WETA plans launch of classical music channel for cable TV

Dick Cavett and Fanfare logo

Based on articles in Current, Nov. 23 and Dec. 7, 1998

Washington public TV station WETA and cable entrepreneur Jack Clifford will offer a 24-hour, advertiser-supported cable channel next year, built around classical music videos supplied by recording companies. WETA President Sharon Rockefeller and Clifford announced the service, "Fanfare: The Classical Music Channel," on Dec. 2 during the Western Cable Show in Anaheim, Calif.

Dick Cavett (in photo above) will be the primary host for the 24-hour service, which will begin operations next Thanksgiving, with WETA producing the original connective material.

Clifford, former executive v.p. of Providence Journal Co. and chairman of the cable operator Colony Communications, and now head of Clifford Consulting in Scottsdale, Ariz., will serve as chairman of Fanfare, L.L.C. He and a group of investors are providing initial financing. Station spokeswoman Laurie Fry said WETA is a partner but is not revealing how much of the venture it will own.

The Fanfare partners said they have arrangements with major classical recording labels Sony, BMG, PolyGram, EMI/Angel and the Warner Music Group to obtain videos of individual classical music selections. The channel already has five times the inventory of videos that MTV had when it started, according to Clifford.

On a promo tape, a selection of videos feature mature stars intercut with the kaleidoscopic eye-candy of MTV, as well as younger performers with sex appeal not often visible from the second balcony of concert halls: soprano Kathleen Battle (is that her, lying there, caressing herself?) and full-lipped baritone Dmitri Hvorostovsky brooding in a roomful of lovers. Even performers who are dead and/or camera-shy can be featured: the camera lingers on the innards of a Steinway as Glenn Gould plays a Bach prelude.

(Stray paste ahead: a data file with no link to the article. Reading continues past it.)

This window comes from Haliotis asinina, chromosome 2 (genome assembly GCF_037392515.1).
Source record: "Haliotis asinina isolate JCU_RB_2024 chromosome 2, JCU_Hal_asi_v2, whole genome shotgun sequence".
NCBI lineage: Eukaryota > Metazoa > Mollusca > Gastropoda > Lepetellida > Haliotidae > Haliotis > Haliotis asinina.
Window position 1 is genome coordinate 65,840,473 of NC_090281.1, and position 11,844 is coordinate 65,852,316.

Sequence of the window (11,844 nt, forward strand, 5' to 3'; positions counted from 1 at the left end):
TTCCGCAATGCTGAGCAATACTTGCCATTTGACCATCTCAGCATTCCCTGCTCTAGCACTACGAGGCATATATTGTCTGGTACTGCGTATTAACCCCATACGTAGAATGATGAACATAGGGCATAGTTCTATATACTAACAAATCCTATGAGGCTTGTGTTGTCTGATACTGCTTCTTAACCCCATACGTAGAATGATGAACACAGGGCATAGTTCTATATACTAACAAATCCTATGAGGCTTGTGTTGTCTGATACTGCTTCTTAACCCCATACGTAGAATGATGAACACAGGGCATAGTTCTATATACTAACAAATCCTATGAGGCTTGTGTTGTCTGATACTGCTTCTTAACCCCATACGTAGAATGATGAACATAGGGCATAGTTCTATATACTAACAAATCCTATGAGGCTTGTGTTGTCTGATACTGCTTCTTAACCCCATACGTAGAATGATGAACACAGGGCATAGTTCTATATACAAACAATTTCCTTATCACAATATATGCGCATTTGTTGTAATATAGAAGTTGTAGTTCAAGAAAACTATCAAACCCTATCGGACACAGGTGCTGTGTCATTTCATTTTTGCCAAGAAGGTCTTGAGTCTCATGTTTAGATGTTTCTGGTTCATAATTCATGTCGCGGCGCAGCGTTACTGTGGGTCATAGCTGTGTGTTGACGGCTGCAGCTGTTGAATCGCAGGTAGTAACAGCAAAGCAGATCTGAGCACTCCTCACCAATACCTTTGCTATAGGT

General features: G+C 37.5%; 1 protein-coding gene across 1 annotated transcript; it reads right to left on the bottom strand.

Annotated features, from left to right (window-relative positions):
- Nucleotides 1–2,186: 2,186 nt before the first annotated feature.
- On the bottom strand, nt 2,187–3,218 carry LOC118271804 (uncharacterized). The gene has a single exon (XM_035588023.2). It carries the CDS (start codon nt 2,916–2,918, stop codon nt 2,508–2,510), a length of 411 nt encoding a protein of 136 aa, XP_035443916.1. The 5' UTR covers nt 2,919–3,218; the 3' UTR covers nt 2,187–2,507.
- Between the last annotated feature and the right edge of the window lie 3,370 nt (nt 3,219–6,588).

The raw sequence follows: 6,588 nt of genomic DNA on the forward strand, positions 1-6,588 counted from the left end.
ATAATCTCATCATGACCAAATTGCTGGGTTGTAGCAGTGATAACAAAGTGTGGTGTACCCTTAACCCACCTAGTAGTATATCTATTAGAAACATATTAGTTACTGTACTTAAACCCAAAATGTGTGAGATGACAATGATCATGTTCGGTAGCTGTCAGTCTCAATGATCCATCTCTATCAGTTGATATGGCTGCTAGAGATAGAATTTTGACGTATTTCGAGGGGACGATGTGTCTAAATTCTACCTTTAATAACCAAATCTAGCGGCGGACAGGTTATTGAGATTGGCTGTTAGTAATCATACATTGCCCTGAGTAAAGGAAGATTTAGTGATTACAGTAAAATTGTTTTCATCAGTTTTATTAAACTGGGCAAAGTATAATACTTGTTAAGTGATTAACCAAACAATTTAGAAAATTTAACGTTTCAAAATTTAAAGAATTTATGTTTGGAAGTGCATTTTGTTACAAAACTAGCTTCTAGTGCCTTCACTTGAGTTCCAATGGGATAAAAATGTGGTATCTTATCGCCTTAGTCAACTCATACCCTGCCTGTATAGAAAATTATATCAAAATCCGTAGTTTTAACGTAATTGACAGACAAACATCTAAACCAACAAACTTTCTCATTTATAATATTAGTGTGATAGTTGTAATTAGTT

Cavett, two other veejays yet to be hired, and celebrities from other fields will introduce selections and interview artists. (In the preview tape, Cavett contributes interstitial drollery, taped in WETA President Sharon Rockefeller's living room.) Cavett, 62, has hosted talk shows on ABC, public TV (1977-82) and CNBC. Regular news segments will report major record releases and other news from the classical music world.

WETA said a 1997 survey of cable subscribers by Frank A. Magid Associates determined that 52 percent said they would "definitely" or "probably" watch a channel like Fanfare.

Fanfare will compete to some extent with Classic Arts Showcase, which carries high-brow cultural videos. That nonprofit channel, founded by arts advocate Lloyd Rigler, original marketer Adolph's Meat Tenderizer, is available to more than 50 million homes, according to the network.

Part of the WETA's team on the project is Ralph Malvik, WETA's executive director for cable relations. Malvik was an early staffer at the Learning Channel who later managed the cable access center in Montgomery County, Md., before joining WETA in January 1996.



To Current's home page

Earlier news: WNET will package regional arts channel for cable operator in New York City area, 1998.


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